- Workers Compensation: Your Rights
- Australian Statistics for Workplace Injuries
- 1. Body Stressing / Repetitive Strain (39.3%)
- 2. Falls, Trips and Slips (23%)
- 3. Toppling incidents / being hit by moving objects (15.4%)
- 4. Psychological or Mental Health Injuries (5.8%)
- 5) Vehicle Incidents (2.4%)
- About Workers Compensation Claims
- Top Ideas for Minimising Your Risk of Workplace Accidents
- What to Do If You Have a Work-Related Injury
- Work Related Injury Lawyers Closeby
Injured at work? Did you know that if a workplace injury occurs, research has shown that the employee bears the brunt of the cost?
Your employer has a legal duty to provide a safe work environment; sadly, accidents happen, and workers can suffer serious injuries like broken bones, internal organ damage, musculoskeletal disorders, open wounds, and other injuries.
Workers Compensation: Your Rights
Fortunately, as a worker in Queensland, you are insured by QLD WorkCover and can make a workers’ compensation claim if you suffer a work-related injury or illness. However, your weekly benefits are a percentage of your usual wage, not your full income.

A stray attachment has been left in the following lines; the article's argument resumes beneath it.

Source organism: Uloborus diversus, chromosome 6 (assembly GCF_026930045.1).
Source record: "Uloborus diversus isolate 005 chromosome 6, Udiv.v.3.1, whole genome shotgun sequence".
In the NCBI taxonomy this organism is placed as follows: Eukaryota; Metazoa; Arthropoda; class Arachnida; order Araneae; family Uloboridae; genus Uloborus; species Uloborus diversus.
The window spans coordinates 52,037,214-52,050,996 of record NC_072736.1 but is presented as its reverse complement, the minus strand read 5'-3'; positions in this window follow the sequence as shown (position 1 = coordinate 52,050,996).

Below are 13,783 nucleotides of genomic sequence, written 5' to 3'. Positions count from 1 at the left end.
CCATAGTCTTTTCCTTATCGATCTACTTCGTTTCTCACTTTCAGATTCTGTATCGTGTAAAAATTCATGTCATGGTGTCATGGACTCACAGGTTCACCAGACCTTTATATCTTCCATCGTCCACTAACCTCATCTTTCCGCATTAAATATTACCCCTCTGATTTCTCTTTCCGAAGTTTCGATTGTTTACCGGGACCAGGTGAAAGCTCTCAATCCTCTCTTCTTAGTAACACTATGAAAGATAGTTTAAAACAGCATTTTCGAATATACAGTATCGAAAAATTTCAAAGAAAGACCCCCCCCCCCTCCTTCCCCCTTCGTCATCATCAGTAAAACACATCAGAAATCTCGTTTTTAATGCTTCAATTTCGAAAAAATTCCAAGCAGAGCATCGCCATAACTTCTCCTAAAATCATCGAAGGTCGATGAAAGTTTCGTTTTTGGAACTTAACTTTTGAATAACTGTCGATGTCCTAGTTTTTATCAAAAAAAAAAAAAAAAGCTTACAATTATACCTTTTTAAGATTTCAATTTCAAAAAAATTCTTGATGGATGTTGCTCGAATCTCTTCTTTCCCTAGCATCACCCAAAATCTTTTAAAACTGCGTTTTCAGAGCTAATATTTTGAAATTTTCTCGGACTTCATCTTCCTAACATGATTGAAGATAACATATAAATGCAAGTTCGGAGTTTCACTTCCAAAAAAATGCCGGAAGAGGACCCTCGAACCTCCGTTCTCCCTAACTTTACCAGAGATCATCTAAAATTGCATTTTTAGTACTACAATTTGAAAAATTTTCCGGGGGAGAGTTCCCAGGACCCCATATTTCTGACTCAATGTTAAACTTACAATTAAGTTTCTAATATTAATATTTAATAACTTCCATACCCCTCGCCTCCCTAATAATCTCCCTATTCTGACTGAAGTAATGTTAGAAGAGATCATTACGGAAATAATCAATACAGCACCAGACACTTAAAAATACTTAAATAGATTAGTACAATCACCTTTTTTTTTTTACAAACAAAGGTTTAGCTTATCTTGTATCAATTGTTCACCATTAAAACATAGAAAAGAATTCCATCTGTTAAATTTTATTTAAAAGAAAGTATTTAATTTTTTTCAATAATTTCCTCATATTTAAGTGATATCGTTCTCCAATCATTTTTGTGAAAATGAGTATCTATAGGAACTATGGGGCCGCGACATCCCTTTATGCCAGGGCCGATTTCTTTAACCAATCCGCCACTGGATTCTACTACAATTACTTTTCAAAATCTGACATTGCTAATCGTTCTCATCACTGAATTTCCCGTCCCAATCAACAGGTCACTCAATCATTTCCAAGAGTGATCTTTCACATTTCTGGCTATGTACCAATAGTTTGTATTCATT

Australian Statistics for Workplace Injuries
Workplace injuries still happen even though your employer is legally obligated to provide you with a safe and healthy working environment. In a statistical report produced by Safe Work Australia, it was found that there were a total of 104,770 personal injury claims for a work-related incident in 2017. Of these personal injury claims:
- Labourers lodged 25% of workers’ compensation claims.
- 18% by Technicians and Trades Workers
- 16% by Community and Personal Service Workers
So, what can you do to reduce your risk of personal injury at work? A good place to start is to know the hazards associated with your line of work and understand your rights regarding work health and safety.
Below, we examine the leading causes of common workplace injuries and provide tips and suggestions on how to avoid them.
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1. Body Stressing / Repetitive Strain (39.3%)
The most typical type of workplace injury that employees experience is musculoskeletal injuries and repetitive strain injury (RSI). RSI is often associated with hands and wrists, but repetitive strain also causes severe neck and back injury.